Another busy day today. After breakfast Margaret took Gary and I up to the Montserrat Volcano Observatory. It would have been a very strenuous uphill walk so we were glad of the bus ride. The volcano as always was shrouded in cloud - I haven't managed to catch sight of the ominous dome that bubbles up and every so often collapses creating all sorts of havoc.
There we watched a film all about the volcano's activities since things got going in July 1995. Astonishing footage of eruptions, enormous black clouds of ash and the city of Plymouth in a state of emergency as everyone is told to evacuate. I have been hearing various personal tales of the volcano and the aftermath of it's explosions and expulsions, but this film put everything into context for me and I think shows clearly the science behind it as well as the island's personal trauma - the cramped conditions of the emergency shelters that eventually forced people to leave the island as for many months people were having to share makeshift accommodation. However meeting people here who went through it all, you see how they have determinedly set about rebuilding their lives whilst seeing
many friends and relatives leave. There also is, with the smaller community a close-knit feeling - the population is only 4500 so it's really like a large village. Nearly everyone who you pass will say hello, some will ask you how you are enjoying Montserrat. People leave there doors unlocked and leave keys in their cars - crime is very low here, especially compared to the other islands. In some ways the misfortunes of the natural disasters have meant the island has avoided the drugs gangs and growth of crime that is rife elsewhere in the Caribbean.
After the Observatory visit we went to see the rather derelict AIR Studios. Once a haven for musicians such as Sting/Police, Elton John, Paul McCartney and many others it has been left empty, open to the elements and victim of the termites and damp.
It's still open, but is apparently going to be boarded up as there are fears of the safety of anyone who goes in to have a look not to mention the liability. We did have a quick look round in spite of the warning sign outside. It must have been a great place to work in its
day but now the swimming pool now is full of green sludge and a dead toad and the studio is dark and smells of damp. Pretty much everything has been cleared out but there were still one or two tape reels strewn about.
After that I went to catch a bus into town. I had to wait a long time but eventually one turned up and I made it to the meeting on time. This time I was meeting Glen Francis, Director of Education, Herman Francis, Minister of Culture and McLoyd White (not sure how to spell his first name), music teacher. Again it was a useful meeting and I was able to get a more detailed idea of what is going on and what the ministry are hoping for out of this placement scheme. There will probably need to be some negotiations as I feel there are some discrepencies between Sir George's vision and that of some of the people I have met. However I think everyone has good aspirations and ambitions and they are very positive about the initiative in general, so I'm confident we can agree an arrangement that will keep everyone happy.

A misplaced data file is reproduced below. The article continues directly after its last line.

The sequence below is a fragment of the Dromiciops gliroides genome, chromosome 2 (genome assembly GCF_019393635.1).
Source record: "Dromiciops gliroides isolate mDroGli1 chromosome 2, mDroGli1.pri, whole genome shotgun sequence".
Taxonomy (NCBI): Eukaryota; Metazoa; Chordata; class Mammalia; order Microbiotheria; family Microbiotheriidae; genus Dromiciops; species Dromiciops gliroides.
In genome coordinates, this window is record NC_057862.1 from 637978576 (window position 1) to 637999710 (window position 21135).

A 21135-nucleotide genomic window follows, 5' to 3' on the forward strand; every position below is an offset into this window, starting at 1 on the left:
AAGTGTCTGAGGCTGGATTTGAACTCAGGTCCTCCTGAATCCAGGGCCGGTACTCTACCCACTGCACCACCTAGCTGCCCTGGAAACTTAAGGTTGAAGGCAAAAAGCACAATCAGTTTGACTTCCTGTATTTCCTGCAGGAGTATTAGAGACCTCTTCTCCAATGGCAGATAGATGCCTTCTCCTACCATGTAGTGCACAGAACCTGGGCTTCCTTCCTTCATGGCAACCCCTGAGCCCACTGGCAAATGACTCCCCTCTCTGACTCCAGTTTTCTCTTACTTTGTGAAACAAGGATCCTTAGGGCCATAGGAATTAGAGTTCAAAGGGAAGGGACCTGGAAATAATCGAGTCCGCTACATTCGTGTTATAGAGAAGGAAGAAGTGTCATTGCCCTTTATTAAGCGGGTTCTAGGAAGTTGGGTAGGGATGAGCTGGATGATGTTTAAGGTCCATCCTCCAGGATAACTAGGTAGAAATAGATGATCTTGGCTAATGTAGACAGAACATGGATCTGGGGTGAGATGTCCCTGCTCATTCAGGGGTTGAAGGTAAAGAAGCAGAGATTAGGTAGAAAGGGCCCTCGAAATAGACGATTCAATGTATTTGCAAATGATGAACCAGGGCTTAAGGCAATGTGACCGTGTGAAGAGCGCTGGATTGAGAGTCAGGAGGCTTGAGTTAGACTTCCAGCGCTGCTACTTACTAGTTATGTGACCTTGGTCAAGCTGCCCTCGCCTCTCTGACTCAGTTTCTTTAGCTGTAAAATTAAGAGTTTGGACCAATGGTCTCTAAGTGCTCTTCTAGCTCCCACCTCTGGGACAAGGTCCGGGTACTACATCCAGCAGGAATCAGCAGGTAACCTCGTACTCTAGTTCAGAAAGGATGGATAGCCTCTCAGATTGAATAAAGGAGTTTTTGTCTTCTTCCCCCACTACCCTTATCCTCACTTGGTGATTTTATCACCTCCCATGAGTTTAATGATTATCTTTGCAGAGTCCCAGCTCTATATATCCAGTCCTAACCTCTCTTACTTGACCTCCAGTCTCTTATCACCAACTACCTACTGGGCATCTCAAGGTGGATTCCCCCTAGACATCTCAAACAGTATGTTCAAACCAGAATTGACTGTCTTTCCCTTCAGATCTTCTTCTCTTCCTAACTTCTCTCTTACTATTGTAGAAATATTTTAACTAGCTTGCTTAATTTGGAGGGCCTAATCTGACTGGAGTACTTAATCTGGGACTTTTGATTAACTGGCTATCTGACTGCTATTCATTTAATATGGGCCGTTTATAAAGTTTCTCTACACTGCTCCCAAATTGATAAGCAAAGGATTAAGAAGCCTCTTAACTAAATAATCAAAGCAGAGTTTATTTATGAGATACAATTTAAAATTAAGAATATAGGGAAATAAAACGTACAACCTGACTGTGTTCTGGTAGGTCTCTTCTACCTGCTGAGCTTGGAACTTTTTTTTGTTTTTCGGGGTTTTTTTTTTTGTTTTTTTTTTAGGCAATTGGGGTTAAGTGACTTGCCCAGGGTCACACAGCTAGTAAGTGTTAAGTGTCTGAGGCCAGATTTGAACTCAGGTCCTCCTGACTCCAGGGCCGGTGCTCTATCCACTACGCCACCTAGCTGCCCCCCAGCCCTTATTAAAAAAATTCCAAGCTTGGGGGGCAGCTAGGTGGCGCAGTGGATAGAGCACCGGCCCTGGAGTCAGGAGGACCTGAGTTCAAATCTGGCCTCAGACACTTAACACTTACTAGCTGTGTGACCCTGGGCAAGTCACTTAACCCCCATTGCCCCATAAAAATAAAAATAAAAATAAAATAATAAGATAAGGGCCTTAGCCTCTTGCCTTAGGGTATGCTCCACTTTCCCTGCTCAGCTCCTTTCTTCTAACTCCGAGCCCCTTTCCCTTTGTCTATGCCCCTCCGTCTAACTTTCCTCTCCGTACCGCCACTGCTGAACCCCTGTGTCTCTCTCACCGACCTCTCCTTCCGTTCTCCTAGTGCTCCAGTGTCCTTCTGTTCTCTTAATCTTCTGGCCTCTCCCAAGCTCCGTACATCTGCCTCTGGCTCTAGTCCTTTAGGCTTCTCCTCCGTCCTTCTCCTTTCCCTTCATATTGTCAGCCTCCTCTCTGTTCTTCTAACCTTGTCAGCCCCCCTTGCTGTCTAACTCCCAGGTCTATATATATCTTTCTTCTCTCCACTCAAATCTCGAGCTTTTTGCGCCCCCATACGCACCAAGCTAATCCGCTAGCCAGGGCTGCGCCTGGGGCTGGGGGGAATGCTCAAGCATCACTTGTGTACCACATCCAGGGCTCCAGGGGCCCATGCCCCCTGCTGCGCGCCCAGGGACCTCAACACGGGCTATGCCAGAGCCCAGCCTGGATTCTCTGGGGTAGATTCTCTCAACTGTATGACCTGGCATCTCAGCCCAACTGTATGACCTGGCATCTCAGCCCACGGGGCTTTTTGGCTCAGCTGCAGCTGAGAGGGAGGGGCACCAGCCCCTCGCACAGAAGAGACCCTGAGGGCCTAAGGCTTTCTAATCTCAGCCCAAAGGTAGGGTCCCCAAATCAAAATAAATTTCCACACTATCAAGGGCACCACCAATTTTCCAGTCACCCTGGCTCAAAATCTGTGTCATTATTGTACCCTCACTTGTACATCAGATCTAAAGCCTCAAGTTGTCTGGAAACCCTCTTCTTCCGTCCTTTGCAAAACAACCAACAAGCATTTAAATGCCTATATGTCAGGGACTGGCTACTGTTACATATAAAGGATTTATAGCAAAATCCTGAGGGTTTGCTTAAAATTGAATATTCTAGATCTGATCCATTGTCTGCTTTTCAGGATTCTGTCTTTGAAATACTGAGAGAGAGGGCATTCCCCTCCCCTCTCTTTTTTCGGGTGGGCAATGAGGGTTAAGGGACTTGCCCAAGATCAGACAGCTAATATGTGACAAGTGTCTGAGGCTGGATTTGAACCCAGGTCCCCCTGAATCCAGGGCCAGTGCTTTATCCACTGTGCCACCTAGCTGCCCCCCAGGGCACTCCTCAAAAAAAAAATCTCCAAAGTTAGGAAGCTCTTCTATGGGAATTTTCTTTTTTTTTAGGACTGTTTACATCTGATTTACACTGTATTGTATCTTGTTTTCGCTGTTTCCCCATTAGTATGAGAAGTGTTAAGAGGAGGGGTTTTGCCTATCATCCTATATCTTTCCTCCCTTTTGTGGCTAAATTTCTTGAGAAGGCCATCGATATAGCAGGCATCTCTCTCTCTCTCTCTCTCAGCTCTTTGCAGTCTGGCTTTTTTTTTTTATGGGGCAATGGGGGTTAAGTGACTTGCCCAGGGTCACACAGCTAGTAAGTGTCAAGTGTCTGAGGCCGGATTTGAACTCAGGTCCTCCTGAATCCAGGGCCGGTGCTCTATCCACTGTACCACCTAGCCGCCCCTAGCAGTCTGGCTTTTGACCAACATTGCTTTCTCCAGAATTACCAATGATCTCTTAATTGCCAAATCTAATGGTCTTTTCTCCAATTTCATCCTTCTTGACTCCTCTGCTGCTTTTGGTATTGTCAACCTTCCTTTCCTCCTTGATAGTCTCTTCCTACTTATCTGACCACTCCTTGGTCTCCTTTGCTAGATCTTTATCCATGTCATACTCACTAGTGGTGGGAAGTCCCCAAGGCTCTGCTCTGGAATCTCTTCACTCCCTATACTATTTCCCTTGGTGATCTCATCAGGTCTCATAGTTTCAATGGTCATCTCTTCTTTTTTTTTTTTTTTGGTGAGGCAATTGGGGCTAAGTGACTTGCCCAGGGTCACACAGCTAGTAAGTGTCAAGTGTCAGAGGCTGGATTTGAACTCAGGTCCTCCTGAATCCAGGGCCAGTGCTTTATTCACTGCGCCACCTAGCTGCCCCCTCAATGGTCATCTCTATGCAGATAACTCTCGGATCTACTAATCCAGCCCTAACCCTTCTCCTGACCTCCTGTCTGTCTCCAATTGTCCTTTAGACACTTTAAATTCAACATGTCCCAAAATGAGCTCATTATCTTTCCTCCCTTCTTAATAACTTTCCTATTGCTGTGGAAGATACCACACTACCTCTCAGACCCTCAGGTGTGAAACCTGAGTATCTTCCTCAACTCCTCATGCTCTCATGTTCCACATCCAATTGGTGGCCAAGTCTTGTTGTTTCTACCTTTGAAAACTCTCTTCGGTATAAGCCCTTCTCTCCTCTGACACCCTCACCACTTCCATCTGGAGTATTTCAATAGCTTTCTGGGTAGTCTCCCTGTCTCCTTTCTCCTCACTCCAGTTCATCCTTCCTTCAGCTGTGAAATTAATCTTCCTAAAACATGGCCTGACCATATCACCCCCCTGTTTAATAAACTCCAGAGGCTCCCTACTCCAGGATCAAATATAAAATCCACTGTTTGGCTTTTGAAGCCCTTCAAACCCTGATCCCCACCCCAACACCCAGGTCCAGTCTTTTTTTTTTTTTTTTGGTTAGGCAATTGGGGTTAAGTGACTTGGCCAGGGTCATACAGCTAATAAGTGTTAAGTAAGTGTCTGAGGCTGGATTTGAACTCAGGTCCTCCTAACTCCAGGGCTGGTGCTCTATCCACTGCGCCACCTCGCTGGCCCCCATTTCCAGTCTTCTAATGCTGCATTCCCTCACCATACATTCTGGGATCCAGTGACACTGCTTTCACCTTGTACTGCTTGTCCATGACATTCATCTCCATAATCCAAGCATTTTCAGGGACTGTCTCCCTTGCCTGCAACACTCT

Belham valley - road
The river Belham is now a valley filled with rocks and ashy mud after a huge flow crashed down to the sea in Feb 2010
meeting I met with Carol at the Osborne's headquarters across the road and we drove via her house (to meet the dogs!) to the Govenor's residence. Adrian Davis and his wife Sue are quite new to the place but the feedback from the people who've lived through many Governors on the island all seem to think they are good news, and they certainly came across that way to me too. They have a piano in their large reception room which was the main reason they wanted me to visit, as they would like it to be used by the musician who comes over - perhaps for teaching or practice purposes. I rather clumsily managed a few bars of Lady Madonna, one of the few Beatles tunes I taught myself as a teenager at the height of my Beatlemania.
My final meeting of the trip was with Anne-Marie Dewar, Headmistress of St Augustine's primary school and we met over dinner at Olveston House. She had a very good sense both of what Sir George was wanting to achieve and what the ministry of Education had in mind and so it was really useful talking through the options and looking at
where compromises might be needed in order to make the objectives realisable. It was a very positive ending to the week for me.
I feel very lucky to have been given this task. Not only the connection to George Martin, who I have the greatest admiration for, but also in this short week I feel I've made a lot of friends and discovered a very special place. It was quite a squeeze fitting in all the sight-seeing I could amongst the meetings and visits, but I've done very well. I have been incredibly well looked after by Margaret and Carol at Osborne House. The food is fantastic and they have gone out of their way to help me find my way and ensure I met the people I needed to meet. I'm sorry to be leaving but, fingers crossed, I'll get a chance to come back!
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